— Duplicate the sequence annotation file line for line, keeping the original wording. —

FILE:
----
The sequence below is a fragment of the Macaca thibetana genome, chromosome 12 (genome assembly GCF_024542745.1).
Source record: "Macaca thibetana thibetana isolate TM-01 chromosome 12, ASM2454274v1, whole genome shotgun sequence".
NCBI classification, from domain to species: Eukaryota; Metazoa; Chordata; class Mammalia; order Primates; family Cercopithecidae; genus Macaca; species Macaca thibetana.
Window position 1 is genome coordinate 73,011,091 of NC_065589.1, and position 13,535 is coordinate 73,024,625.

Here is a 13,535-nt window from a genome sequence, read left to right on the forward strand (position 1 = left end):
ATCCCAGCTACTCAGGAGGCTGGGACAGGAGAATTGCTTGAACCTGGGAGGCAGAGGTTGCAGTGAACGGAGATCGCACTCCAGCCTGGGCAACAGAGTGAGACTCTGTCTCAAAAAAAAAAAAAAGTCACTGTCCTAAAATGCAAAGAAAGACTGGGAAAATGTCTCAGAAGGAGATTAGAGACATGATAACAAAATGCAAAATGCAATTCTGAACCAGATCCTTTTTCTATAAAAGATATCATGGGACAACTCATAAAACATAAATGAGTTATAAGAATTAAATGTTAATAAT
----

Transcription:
The sequence below is a fragment of the Macaca thibetana genome, chromosome 12 (genome assembly GCF_024542745.1).
Source record: "Macaca thibetana thibetana isolate TM-01 chromosome 12, ASM2454274v1, whole genome shotgun sequence".
NCBI classification, from domain to species: Eukaryota; Metazoa; Chordata; class Mammalia; order Primates; family Cercopithecidae; genus Macaca; species Macaca thibetana.
Window position 1 is genome coordinate 73,011,091 of NC_065589.1, and position 13,535 is coordinate 73,024,625.

Here is a 13,535-nt window from a genome sequence, read left to right on the forward strand (position 1 = left end):
ATCCCAGCTACTCAGGAGGCTGGGACAGGAGAATTGCTTGAACCTGGGAGGCAGAGGTTGCAGTGAACGGAGATCGCACTCCAGCCTGGGCAACAGAGTGAGACTCTGTCTCAAAAAAAAAAAAAAGTCACTGTCCTAAAATGCAAAGAAAGACTGGGAAAATGTCTCAGAAGGAGATTAGAGACATGATAACAAAATGCAAAATGCAATTCTGAACCAGATCCTTTTTCTATAAAAGATATCATGGGACAACTCATAAAACATAAATGAGTTATAAGAATTAAATGTTAATAAT